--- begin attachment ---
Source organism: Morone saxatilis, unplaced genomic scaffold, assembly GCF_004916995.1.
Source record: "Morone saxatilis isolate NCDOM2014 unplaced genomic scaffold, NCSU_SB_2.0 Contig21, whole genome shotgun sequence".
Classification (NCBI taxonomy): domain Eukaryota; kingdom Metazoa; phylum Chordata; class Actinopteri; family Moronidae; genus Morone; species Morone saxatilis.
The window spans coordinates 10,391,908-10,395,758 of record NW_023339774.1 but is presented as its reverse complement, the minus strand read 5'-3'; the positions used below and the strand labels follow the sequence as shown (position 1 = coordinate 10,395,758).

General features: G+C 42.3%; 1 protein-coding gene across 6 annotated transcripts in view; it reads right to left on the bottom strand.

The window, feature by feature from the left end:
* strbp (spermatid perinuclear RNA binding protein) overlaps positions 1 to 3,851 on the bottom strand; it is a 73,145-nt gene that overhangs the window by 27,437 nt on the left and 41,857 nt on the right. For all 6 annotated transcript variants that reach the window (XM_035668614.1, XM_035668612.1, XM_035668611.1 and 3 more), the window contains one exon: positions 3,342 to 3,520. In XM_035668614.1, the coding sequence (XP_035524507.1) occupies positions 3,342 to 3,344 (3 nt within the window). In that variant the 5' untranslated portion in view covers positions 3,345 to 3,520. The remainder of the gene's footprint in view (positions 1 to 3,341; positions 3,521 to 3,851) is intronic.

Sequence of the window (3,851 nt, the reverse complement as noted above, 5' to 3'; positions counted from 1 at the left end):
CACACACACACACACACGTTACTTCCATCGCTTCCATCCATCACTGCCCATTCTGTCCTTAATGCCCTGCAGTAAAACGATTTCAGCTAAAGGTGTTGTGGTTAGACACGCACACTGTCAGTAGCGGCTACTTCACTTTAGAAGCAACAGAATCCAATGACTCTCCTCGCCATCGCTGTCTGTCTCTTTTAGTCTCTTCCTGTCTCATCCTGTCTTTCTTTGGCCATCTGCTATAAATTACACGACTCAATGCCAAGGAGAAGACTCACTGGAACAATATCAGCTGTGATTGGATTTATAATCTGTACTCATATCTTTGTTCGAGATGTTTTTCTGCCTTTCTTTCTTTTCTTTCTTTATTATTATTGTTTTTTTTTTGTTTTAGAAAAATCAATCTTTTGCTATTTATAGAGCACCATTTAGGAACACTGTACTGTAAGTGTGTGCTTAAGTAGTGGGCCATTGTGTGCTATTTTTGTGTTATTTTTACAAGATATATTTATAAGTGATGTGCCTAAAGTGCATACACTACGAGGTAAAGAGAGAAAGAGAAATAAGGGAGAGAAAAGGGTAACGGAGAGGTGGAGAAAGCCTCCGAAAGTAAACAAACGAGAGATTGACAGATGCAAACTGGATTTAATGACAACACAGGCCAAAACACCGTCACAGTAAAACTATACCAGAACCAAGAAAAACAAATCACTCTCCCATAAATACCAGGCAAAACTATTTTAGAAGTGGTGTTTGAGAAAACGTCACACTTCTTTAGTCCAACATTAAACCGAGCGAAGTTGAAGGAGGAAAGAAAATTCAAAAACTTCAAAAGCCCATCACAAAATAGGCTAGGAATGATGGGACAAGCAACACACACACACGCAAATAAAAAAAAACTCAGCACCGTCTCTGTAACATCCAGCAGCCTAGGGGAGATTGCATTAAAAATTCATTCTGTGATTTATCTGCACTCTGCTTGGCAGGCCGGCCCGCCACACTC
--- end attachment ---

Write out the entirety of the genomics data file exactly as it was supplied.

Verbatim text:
Source organism: Morone saxatilis, unplaced genomic scaffold, assembly GCF_004916995.1.
Source record: "Morone saxatilis isolate NCDOM2014 unplaced genomic scaffold, NCSU_SB_2.0 Contig21, whole genome shotgun sequence".
Classification (NCBI taxonomy): domain Eukaryota; kingdom Metazoa; phylum Chordata; class Actinopteri; family Moronidae; genus Morone; species Morone saxatilis.
The window spans coordinates 10,391,908-10,395,758 of record NW_023339774.1 but is presented as its reverse complement, the minus strand read 5'-3'; the positions used below and the strand labels follow the sequence as shown (position 1 = coordinate 10,395,758).

General features: G+C 42.3%; 1 protein-coding gene across 6 annotated transcripts in view; it reads right to left on the bottom strand.

The window, feature by feature from the left end:
* strbp (spermatid perinuclear RNA binding protein) overlaps positions 1 to 3,851 on the bottom strand; it is a 73,145-nt gene that overhangs the window by 27,437 nt on the left and 41,857 nt on the right. For all 6 annotated transcript variants that reach the window (XM_035668614.1, XM_035668612.1, XM_035668611.1 and 3 more), the window contains one exon: positions 3,342 to 3,520. In XM_035668614.1, the coding sequence (XP_035524507.1) occupies positions 3,342 to 3,344 (3 nt within the window). In that variant the 5' untranslated portion in view covers positions 3,345 to 3,520. The remainder of the gene's footprint in view (positions 1 to 3,341; positions 3,521 to 3,851) is intronic.

Sequence of the window (3,851 nt, the reverse complement as noted above, 5' to 3'; positions counted from 1 at the left end):
CACACACACACACACACGTTACTTCCATCGCTTCCATCCATCACTGCCCATTCTGTCCTTAATGCCCTGCAGTAAAACGATTTCAGCTAAAGGTGTTGTGGTTAGACACGCACACTGTCAGTAGCGGCTACTTCACTTTAGAAGCAACAGAATCCAATGACTCTCCTCGCCATCGCTGTCTGTCTCTTTTAGTCTCTTCCTGTCTCATCCTGTCTTTCTTTGGCCATCTGCTATAAATTACACGACTCAATGCCAAGGAGAAGACTCACTGGAACAATATCAGCTGTGATTGGATTTATAATCTGTACTCATATCTTTGTTCGAGATGTTTTTCTGCCTTTCTTTCTTTTCTTTCTTTATTATTATTGTTTTTTTTTTGTTTTAGAAAAATCAATCTTTTGCTATTTATAGAGCACCATTTAGGAACACTGTACTGTAAGTGTGTGCTTAAGTAGTGGGCCATTGTGTGCTATTTTTGTGTTATTTTTACAAGATATATTTATAAGTGATGTGCCTAAAGTGCATACACTACGAGGTAAAGAGAGAAAGAGAAATAAGGGAGAGAAAAGGGTAACGGAGAGGTGGAGAAAGCCTCCGAAAGTAAACAAACGAGAGATTGACAGATGCAAACTGGATTTAATGACAACACAGGCCAAAACACCGTCACAGTAAAACTATACCAGAACCAAGAAAAACAAATCACTCTCCCATAAATACCAGGCAAAACTATTTTAGAAGTGGTGTTTGAGAAAACGTCACACTTCTTTAGTCCAACATTAAACCGAGCGAAGTTGAAGGAGGAAAGAAAATTCAAAAACTTCAAAAGCCCATCACAAAATAGGCTAGGAATGATGGGACAAGCAACACACACACACGCAAATAAAAAAAAACTCAGCACCGTCTCTGTAACATCCAGCAGCCTAGGGGAGATTGCATTAAAAATTCATTCTGTGATTTATCTGCACTCTGCTTGGCAGGCCGGCCCGCCACACTC